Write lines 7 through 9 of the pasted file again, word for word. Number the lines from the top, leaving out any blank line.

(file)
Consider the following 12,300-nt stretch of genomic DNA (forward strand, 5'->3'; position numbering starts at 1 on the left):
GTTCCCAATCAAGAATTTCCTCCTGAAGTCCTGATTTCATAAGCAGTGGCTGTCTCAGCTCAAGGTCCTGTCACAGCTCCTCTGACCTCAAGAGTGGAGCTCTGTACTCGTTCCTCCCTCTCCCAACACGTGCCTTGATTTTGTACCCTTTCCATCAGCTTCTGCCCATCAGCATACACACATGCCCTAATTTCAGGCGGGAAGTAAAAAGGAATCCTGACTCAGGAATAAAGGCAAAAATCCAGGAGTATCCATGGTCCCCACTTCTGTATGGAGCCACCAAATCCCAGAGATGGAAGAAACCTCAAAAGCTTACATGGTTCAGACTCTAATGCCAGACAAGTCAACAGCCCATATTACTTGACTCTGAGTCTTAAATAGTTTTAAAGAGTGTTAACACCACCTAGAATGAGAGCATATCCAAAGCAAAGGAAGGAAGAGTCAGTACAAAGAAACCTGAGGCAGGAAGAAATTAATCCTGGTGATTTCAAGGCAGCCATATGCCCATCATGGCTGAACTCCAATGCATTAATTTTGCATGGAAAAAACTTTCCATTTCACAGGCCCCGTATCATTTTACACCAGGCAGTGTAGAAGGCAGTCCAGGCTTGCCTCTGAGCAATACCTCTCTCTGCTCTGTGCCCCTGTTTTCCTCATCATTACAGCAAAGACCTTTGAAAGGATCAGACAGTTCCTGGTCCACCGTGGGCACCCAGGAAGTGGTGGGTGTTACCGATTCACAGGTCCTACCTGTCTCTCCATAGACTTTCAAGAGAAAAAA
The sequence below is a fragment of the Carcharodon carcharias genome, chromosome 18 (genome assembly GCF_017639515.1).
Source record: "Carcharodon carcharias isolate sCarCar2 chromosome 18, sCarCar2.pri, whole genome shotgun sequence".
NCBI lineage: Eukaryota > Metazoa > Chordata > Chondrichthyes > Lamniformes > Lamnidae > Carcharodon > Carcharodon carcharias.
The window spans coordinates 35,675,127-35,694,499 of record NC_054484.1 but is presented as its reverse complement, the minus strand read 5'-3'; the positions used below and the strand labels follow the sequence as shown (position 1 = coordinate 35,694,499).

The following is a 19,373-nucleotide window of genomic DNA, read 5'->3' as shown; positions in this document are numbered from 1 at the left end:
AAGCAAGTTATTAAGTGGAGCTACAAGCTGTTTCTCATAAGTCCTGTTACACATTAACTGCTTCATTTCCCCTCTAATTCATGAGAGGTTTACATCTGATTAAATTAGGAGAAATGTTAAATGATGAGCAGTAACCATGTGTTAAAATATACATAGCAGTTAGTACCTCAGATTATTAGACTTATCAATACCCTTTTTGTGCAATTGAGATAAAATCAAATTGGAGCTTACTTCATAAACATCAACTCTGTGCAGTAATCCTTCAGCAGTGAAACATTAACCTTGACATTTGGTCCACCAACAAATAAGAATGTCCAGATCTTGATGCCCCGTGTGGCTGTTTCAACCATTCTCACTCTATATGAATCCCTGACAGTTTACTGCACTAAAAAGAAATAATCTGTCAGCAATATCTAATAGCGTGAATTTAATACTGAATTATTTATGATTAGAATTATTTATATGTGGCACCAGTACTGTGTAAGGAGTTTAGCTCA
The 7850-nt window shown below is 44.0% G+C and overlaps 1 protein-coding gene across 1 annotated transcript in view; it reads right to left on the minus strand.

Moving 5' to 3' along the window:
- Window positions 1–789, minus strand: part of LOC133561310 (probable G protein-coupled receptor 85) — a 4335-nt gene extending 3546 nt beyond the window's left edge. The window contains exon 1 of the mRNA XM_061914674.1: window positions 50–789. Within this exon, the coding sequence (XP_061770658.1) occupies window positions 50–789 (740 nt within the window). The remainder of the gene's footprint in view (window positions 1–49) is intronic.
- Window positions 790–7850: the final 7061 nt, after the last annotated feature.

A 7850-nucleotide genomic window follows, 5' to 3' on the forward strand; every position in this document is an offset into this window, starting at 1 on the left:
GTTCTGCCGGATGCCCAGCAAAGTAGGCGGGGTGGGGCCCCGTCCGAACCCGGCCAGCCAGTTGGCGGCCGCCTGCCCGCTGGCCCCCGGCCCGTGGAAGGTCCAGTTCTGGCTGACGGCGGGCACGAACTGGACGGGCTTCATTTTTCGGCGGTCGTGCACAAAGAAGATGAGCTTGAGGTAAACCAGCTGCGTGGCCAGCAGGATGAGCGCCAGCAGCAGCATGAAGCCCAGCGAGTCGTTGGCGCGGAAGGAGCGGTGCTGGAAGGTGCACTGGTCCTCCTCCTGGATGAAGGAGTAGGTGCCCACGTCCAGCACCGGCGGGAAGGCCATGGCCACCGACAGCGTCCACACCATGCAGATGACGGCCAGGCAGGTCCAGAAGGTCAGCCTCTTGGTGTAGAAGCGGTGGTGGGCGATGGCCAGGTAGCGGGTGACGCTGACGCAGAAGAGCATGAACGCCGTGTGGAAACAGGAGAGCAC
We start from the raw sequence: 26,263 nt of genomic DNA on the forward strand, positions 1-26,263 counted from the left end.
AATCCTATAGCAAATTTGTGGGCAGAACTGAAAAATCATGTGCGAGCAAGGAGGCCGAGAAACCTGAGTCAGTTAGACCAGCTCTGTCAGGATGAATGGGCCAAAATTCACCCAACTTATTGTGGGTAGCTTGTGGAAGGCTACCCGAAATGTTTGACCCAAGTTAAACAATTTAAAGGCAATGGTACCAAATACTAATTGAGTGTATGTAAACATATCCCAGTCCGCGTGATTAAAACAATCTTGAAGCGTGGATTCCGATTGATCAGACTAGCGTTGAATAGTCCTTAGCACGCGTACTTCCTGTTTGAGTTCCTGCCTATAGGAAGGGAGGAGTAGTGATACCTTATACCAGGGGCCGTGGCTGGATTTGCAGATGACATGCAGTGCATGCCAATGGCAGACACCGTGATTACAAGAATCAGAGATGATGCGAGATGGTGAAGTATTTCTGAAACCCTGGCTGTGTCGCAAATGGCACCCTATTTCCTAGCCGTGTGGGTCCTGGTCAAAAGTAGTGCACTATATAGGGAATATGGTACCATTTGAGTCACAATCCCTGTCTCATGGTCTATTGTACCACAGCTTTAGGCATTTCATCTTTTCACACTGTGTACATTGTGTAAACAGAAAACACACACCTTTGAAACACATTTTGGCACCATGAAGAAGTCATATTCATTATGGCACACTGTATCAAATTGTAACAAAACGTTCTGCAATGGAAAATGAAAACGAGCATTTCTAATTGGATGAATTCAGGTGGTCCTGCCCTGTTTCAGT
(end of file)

The following is a 19,373-nucleotide window of genomic DNA, read 5'->3' as shown; positions in this document are numbered from 1 at the left end:
AAGCAAGTTATTAAGTGGAGCTACAAGCTGTTTCTCATAAGTCCTGTTACACATTAACTGCTTCATTTCCCCTCTAATTCATGAGAGGTTTACATCTGATTAAATTAGGAGAAATGTTAAATGATGAGCAGTAACCATGTGTTAAAATATACATAGCAGTTAGTACCTCAGATTATTAGACTTATCAATACCCTTTTTGTGCAATTGAGATAAAATCAAATTGGAGCTTACTTCATAAACATCAACTCTGTGCAGTAATCCTTCAGCAGTGAAACATTAACCTTGACATTTGGTCCACCAACAAATAAGAATGTCCAGATCTTGATGCCCCGTGTGGCTGTTTCAACCATTCTCACTCTATATGAATCCCTGACAGTTTACTGCACTAAAAAGAAATAATCTGTCAGCAATATCTAATAGCGTGAATTTAATACTGAATTATTTATGATTAGAATTATTTATATGTGGCACCAGTACTGTGTAAGGAGTTTAGCTCA
The 7850-nt window shown below is 44.0% G+C and overlaps 1 protein-coding gene across 1 annotated transcript in view; it reads right to left on the minus strand.